CURRITUCK Co., N.C., - A Currituck County judge said a trooper failed to conduct a proper investigation after a deadly accident that left a 29-year-old mother dead.
She sentenced 24-year-old Charles Baum to 60 days in jail but suspended the time. She also ordered him to 18 months of probation and 30 hours of community service.
District Attorney Andrew Womble and Baum’s defense attorney came to an agreement to reduce Baum’s DWI and felony death by motor vehicle charges down to a misdemeanor for death with motor vehicle on Tuesday in court.
Lindsey Parsons was struck and killed after leaving a wedding where she was working as a photographer in September 2017.
Dozens of Lindsey's loved ones were in court crying and said they were disappointed after court Tuesday.
Parsons leaves behind a 10-year-old son.
“Unbelievable; kicked in the gut,” said Jimmy Parsons, the victim’s father. “No jail time, not even a day. Just going to get community service and probation. I think the judge could’ve done better for us.”
Womble told News 3 he is very sympathetic towards the family and can understand their point of view, but he said based on the evidence he could not prosecute Baum for the felony charge.
The prosecutor told the court that the responding trooper didn’t give Baum a second breath test, didn’t give him field sobriety test, didn’t draw blood from the suspect and told the defendant’s mother to have him fill out a written statement once he was able to get his emotions control under during the night of the crash. Baum’s mother was on the scene of the crash after he called her, according to court testimony.
The district attorney said evidence was not gathered properly at the scene of the crash, which prevented them from moving forward with more serious charges.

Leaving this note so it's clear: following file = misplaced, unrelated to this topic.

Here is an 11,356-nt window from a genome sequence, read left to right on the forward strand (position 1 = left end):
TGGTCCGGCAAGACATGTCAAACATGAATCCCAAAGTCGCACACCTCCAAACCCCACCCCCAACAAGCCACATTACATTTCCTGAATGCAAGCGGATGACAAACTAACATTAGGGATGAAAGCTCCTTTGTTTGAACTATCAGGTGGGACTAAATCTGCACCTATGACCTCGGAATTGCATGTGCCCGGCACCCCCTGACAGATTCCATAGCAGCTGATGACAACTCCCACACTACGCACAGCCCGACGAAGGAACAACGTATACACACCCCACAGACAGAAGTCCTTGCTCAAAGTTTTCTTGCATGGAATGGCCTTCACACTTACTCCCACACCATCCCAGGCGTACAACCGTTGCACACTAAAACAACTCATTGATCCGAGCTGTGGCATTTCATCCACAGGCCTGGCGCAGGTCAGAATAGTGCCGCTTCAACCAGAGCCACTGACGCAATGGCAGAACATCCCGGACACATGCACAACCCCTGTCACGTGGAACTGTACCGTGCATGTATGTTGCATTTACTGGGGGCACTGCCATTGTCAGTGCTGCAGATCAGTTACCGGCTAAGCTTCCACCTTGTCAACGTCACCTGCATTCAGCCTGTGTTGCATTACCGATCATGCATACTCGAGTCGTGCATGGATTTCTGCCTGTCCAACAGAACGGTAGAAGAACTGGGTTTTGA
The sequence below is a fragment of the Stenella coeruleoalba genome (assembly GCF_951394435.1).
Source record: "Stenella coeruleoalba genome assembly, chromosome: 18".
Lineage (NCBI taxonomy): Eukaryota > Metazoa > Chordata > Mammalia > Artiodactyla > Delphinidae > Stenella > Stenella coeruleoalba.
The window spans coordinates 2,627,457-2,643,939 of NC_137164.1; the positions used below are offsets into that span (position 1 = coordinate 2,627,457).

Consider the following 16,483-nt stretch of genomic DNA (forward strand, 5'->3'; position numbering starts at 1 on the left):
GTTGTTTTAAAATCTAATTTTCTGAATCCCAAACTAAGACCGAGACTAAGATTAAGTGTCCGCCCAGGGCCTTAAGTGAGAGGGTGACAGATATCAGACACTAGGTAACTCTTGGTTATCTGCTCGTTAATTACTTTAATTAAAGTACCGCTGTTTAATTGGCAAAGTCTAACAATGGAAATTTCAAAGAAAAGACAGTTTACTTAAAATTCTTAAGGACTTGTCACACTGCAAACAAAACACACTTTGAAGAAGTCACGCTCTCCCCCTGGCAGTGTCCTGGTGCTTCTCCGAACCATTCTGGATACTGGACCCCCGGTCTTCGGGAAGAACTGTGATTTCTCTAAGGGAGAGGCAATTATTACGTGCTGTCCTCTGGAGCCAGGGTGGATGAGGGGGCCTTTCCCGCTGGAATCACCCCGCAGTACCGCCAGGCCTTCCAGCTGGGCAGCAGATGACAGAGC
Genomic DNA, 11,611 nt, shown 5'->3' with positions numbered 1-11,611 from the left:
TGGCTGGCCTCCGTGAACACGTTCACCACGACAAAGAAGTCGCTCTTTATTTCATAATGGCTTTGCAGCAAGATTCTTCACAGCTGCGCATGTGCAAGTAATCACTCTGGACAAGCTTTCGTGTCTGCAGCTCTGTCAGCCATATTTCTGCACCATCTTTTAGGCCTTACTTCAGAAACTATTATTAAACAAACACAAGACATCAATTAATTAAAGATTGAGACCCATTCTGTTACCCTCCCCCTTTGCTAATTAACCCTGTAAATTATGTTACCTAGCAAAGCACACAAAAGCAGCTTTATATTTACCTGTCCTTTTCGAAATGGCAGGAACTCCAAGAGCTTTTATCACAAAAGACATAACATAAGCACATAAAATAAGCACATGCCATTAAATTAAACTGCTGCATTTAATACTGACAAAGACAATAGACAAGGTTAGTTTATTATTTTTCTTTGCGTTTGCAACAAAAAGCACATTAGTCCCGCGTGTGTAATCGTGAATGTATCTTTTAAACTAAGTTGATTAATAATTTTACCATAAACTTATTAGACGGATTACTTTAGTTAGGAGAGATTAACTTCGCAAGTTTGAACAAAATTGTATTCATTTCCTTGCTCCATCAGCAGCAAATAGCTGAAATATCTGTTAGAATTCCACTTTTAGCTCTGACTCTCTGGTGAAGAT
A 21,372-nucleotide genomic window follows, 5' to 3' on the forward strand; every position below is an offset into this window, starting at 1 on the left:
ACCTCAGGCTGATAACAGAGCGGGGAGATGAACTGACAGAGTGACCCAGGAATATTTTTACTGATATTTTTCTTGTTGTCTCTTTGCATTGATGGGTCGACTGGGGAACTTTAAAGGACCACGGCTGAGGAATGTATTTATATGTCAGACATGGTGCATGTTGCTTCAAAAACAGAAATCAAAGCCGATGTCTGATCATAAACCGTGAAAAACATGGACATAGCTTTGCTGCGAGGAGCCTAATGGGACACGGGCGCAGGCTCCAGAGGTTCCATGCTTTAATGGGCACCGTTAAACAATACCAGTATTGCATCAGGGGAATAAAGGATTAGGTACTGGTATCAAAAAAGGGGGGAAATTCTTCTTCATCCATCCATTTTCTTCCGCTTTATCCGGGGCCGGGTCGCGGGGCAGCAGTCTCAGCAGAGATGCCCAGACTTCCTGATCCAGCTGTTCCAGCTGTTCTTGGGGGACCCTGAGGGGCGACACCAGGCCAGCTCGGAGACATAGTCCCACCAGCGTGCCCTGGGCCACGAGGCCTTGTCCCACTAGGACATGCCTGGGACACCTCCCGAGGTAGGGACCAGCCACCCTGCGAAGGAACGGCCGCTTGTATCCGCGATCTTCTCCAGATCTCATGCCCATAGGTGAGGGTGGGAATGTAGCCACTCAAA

They also said they had serious concerns about the credibility of the trooper who responded to the accident and didn’t believe he would be a credible witness.
After court News 3 tried to talk to Baum, but he drove away in a car without comment.
His attorney said in court that he had no prior convictions, felt remorse and didn’t blow over the legal alcohol limit when he was given a breath test. He said Baum was cooperative at the scene, called 911 and was distraught by what happened.
“We feel like there was no justice here the whole time,” said Jimmy Parsons.
Lindsey attended June Dunn’s wedding the night she was killed.
“I was on the scene that night and I helped identify her,” said Dunn.
Lindsey volunteered to take pictures for the bride, who was her friend and soon-to-be sister-in-law.
Dunn said it’s been devastating for everyone who was there. There is a memorial on Spot Road where the crash happened two years ago.
The judge said given the evidence available in the case, she believed justice was served.
She called this case an absolutely tragedy. She said the trooper failed to conduct an investigation on this matter, but from the “evidence or lack thereof” it was her opinion that this outcome is the proper result of this tragedy.
She commended the prosecution and the defense for coming together to create a plea agreement without having to go to trial.
But Lindsey’s family disagrees, and they were hoping for a trial.
“It’s terrible that he’s just walking away and my daughter is not here with us,” said Tracey Lawson, Lindsey's mother. "It’s been very upsetting. I’m just glad it’s over with. It’s not going to bring her back.”